A novel technique for managing Tension-free Vaginal Tape (TVT) urethral erosion using combined laparoscopic and vaginal approach along with Martius labial flap interposition
IUGA Academy. Loganathan J. Jun 30, 2018; 213286; 238 Topic: Stress Incontinence
Ms. Jemina Loganathan
Ms. Jemina Loganathan

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A novel technique for managing Tension-free Vaginal Tape (TVT) urethral erosion using combined laparoscopic and vaginal approach along with Martius labial flap interposition

Loganathan, J1; Ibrahim, S2; Fayyad, A2

1: NHS; 2: Luton and Dunstable University Hospital NHS Foundation Trust

Introduction: A 54 year old diabetic female presented with voiding dysfunction and recurrence of stress urinary incontinence 12 years after retropubic TVT insertion. Cystoscopy revealed bilateral TVT urethral erosion and encrustation on the tape.

Objective:To demonstrate a novel technique for managing TVT mesh urethral erosion using combined laparoscopic and vaginal approach followed by urethral reconstruction and Martius flap interposition.

Method: Following cystoscopy an inverted U-shaped vaginal incision was made at the level of the mid urethra. The suburethral mesh was not seen or felt and paraurethral dissection was then performed up to the level of the endopelvic fascia. After routine laparoscopic entry, the retropubic space was opened and both arms of the TVT exposed and dissected from the pubic bone all the way down to the endopelvic fascia. The fascia was then perforated vaginally into the retropubic space with curved clamps, and the TVT arms grasped bilaterally and delivered into the vagina. Using the vaginal approach the TVT mesh was then dissected towards the urethra at the sites of erosion bilaterally. The ventral aspect of the urethra remained intact and the tape was removed in its entirety by opening the urethra on either side at the urethral entry points of the tape. Urethrotomy sites were identified and sutured bilaterally with interrupted Vicryl 3-0.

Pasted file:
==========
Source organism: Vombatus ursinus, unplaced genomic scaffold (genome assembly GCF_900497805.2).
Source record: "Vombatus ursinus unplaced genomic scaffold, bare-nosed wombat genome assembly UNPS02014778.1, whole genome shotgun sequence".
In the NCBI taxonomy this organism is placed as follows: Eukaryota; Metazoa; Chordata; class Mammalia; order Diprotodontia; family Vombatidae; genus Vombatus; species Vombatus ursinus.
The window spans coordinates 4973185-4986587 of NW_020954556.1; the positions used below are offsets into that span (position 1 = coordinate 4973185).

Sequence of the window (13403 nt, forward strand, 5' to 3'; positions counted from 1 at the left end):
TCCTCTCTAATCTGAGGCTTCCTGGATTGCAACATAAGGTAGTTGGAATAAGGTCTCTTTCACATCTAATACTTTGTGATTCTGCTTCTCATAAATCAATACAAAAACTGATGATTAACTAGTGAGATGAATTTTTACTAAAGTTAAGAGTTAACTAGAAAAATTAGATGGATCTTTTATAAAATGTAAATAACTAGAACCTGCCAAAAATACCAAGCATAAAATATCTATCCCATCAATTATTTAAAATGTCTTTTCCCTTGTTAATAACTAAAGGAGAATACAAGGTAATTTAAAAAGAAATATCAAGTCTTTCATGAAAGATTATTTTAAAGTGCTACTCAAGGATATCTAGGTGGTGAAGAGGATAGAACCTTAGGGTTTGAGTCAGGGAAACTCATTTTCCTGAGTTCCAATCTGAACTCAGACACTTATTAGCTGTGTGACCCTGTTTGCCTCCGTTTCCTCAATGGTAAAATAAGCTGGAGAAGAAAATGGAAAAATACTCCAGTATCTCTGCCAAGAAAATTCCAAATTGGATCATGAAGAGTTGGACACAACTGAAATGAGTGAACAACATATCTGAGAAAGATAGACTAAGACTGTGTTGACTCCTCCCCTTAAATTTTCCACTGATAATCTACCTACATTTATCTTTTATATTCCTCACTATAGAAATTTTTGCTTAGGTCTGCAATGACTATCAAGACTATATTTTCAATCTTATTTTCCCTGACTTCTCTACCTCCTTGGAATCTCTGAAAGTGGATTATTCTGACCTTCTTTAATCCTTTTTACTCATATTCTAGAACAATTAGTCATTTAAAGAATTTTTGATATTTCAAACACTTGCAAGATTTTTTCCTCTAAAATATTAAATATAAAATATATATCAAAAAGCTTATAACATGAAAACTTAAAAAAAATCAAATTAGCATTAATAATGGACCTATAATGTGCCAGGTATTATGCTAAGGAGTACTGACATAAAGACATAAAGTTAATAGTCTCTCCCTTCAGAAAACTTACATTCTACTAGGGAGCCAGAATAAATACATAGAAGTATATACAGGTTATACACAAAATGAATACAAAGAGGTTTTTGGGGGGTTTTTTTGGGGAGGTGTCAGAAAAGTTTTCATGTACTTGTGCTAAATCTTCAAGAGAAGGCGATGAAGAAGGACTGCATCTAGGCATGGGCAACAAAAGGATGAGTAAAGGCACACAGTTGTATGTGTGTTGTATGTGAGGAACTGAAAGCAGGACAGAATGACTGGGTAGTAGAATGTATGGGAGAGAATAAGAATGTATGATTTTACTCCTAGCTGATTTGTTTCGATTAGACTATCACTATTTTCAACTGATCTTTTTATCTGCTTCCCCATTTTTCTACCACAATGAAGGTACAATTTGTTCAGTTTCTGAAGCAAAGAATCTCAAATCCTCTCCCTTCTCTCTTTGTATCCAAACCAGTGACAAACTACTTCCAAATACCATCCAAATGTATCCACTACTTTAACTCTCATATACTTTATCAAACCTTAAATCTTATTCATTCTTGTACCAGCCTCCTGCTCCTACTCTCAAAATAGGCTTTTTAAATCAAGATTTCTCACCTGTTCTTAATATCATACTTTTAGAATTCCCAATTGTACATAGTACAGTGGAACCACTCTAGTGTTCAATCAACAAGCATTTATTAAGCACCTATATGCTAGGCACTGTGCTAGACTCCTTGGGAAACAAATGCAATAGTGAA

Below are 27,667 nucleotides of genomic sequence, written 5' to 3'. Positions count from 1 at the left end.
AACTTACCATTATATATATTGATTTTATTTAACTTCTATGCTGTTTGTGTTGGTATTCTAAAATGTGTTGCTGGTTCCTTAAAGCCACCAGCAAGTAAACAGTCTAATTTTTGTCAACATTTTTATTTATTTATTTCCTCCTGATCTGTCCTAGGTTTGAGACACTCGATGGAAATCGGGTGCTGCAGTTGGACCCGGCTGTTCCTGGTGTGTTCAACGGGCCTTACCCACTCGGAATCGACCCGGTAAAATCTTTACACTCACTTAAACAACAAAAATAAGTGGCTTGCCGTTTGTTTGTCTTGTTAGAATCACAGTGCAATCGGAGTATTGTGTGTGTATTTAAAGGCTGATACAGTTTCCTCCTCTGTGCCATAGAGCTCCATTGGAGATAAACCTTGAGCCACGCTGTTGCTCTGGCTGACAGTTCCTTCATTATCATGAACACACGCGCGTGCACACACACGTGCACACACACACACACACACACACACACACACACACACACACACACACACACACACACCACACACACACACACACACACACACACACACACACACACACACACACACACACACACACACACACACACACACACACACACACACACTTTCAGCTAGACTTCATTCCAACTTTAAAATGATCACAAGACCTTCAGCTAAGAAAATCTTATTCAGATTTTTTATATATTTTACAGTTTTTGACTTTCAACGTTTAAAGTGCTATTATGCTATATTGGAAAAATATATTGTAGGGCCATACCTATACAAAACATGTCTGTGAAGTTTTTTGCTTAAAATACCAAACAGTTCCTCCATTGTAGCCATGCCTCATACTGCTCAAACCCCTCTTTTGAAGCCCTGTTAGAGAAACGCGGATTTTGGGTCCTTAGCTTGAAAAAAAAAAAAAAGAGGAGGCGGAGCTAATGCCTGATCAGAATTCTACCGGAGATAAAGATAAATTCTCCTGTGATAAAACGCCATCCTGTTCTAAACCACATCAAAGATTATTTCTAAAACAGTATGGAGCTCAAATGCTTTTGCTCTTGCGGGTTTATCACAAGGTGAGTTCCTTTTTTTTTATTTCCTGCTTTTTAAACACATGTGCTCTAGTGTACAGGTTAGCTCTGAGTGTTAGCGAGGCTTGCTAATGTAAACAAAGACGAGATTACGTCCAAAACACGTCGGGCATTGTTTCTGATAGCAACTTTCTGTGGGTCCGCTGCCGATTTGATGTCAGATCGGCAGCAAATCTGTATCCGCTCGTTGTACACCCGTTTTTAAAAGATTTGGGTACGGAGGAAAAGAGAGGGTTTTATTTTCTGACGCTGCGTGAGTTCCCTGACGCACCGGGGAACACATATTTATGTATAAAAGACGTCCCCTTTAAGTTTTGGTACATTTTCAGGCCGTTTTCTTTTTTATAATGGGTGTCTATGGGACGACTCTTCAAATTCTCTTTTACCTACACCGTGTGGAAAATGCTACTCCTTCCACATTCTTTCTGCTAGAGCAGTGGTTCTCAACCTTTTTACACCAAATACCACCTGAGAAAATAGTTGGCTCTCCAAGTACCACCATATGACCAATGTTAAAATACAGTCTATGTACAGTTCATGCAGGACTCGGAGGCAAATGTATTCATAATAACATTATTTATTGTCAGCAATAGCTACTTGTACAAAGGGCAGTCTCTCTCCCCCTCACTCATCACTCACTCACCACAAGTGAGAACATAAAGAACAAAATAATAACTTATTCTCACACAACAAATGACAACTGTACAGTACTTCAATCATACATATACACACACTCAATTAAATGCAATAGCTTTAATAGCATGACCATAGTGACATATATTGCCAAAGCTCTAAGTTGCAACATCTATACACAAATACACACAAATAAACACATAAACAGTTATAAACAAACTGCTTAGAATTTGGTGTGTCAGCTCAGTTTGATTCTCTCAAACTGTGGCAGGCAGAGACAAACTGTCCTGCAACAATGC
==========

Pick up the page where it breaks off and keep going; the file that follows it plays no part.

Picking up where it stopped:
The left labia majora was then incised and Martius fat pad exposed after dissection of the surrounding fascia using scissors and electrocautery. Blood supply was maintained from the inferior aspect of the flap by preserving a broad inferior vascular pedicle containing blood supply from branches of the pudendal artery. The fat pad was then tunneled through the left paraurethral space to overlie the urethra and sutured in place with 4 interrupted Vicryl 2-0 to prevent migration. The labia majora was closed in 2 layers. A Foleys catheter remained in situ for 14 days post operatively.

At 3 months post operatively the patient reported complete cure of her voiding dysfunction and persistence of the stress incontinence.

Conclusion:Recent controversy has brought mesh insertion procedures, and mesh removal, into the spotlight. Complications such as erosion into the bladder and urethra are rare and difficult to manage. In this video we demonstrate a novel technique for removing TVT mesh to treat urethral mesh erosion with reconstruction of the urethra. This technique has the advantage of being minimally invasive to minimise urethral damage compared to routine midline approach. It also adds the advantage of complete TVT mesh removal.


Work supported by industry: no.

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